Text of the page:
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Half of Kielder's osprey chicks didn't survive the weather

25/07/2012 11:59:15

The three surviving osprey chicks are ringed by the Forestry Commission ornithologist Martin Davison in Kielder Water & Forest Park, Northumberland.

Ospreys in Kielder Forest ringed
July 2012. Rare English ospreys may have defied the dismal summer weather, but cold conditions and record rainfall have still taken their toll.

Three chicks ringed
Two osprey chicks which hatched just before the Jubilee weekend - and dubbed Jubilee Jack and Queenie - have been ringed by Forestry Commission experts in 62,000 hectare (155,000 acre) Kielder Water & Forest Park. The sole surviving chick on the second nest in the Northumbrian wilderness - given the name of Olympia - has also been ringed.

Three chicks died in bad weather
A record breaking six chicks hatched in Kielder this year, however, three succumbed to the elements, which also blighted the breeding season for other rare birds, including goshawks.

But Rangers remain upbeat. Forestry Commission Wildlife Ranger Philip Spottiswood explained: "We have maintained our record of producing three osprey chicks each year since 2009 when the bird began to breed again in Northumberland for the first time in at least 200 years. Despite the conditions, the chicks ringed this year are very healthy and we expect them all to fledge in the next few weeks. Given the dreadful weather that is a tremendous result."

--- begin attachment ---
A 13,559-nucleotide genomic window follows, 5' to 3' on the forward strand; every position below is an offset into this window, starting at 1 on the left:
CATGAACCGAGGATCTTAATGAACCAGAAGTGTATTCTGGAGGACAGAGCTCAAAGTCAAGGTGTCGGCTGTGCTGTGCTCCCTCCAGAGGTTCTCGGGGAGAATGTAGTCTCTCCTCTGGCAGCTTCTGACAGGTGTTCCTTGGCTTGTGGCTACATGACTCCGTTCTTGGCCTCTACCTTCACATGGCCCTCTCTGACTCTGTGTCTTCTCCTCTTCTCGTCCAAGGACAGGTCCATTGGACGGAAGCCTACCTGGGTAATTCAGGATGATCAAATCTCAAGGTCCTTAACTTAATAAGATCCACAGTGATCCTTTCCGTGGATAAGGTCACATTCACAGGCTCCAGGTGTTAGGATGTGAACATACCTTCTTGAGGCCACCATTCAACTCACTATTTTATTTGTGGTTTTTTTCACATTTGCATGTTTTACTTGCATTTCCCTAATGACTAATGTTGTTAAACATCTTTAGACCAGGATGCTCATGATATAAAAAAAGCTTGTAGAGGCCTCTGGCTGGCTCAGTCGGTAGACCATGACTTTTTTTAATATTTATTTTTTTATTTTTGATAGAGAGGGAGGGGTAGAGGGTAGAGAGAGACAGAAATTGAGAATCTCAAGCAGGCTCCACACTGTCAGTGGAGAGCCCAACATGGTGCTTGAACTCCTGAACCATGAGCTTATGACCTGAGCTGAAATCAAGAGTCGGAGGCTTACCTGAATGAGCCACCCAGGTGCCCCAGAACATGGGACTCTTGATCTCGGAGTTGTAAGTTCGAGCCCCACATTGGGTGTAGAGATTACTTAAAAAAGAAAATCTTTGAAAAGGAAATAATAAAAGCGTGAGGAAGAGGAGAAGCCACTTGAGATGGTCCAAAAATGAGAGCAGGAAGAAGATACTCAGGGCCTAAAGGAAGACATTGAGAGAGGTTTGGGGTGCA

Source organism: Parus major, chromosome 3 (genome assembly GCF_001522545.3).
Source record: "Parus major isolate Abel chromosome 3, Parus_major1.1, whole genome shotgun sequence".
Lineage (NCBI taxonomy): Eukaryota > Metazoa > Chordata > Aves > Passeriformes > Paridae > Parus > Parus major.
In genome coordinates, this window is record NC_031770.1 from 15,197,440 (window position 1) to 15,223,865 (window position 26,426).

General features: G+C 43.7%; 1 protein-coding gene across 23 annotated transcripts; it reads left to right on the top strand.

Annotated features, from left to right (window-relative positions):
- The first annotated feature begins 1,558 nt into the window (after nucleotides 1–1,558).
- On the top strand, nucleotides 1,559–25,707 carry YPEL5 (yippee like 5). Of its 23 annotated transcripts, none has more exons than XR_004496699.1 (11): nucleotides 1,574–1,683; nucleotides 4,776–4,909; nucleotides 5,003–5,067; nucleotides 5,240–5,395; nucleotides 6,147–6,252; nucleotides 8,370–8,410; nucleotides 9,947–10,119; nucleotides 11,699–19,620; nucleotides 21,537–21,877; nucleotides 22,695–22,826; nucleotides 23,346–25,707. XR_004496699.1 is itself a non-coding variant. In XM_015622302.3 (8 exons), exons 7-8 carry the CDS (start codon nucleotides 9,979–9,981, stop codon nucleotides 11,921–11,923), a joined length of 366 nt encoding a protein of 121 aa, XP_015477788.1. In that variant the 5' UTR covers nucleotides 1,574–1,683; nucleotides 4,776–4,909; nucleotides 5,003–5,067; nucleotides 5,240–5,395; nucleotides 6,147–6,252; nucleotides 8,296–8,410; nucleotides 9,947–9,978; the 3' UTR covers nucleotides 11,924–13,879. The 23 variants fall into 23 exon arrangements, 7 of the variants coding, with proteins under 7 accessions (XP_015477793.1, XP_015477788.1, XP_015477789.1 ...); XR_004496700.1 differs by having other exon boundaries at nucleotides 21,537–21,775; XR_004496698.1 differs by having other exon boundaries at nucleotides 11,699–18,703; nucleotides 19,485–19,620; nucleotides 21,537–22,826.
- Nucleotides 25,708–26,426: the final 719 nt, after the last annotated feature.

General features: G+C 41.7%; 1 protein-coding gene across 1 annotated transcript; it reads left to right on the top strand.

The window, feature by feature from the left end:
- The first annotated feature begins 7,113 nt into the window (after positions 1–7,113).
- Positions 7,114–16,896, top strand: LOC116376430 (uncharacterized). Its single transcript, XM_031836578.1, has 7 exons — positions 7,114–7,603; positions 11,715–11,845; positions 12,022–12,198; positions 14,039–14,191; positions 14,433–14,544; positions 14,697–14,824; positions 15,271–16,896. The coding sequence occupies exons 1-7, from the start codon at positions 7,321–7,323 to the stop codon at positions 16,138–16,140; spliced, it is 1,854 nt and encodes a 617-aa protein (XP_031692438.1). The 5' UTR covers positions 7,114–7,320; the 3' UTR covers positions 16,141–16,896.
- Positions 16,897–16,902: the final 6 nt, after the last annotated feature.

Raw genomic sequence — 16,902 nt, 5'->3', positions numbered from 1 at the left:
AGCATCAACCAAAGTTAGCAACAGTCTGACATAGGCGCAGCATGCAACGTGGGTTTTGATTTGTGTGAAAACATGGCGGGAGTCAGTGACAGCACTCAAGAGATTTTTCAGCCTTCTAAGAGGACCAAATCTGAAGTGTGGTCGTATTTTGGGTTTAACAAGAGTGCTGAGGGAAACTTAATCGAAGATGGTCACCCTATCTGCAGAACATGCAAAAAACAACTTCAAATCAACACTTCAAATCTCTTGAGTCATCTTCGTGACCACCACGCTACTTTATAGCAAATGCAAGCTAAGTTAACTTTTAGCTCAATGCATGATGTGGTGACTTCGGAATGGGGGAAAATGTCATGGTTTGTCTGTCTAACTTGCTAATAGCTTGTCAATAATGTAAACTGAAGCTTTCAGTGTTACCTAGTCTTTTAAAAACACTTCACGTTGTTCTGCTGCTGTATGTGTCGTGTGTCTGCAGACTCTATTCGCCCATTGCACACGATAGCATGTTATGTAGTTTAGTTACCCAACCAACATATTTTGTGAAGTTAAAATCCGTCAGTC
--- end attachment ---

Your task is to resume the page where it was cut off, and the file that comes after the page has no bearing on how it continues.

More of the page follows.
Expanding Scottish population
Duncan Hutt, from Northumberland Wildlife Trust, added: "The species was extinct in England until recently, but Kielder together with the Lake District has been naturally re-colonised. A big factor has been the expanding Scottish population and also the erection of special nesting platforms near Northumbrian Water's Kielder Water, which offers perfect hunting grounds for trout."

Kielder Osprey Watch 2012 is organised by the Kielder Water & Forest Park Development Trust, Northumberland Wildlife Trust and the RSPB. The partners are working hard to ensure that the ospreys are here to stay by maintaining a high quality habitat in Kielder Water & Forest Park and safeguarding and monitoring the nest site.

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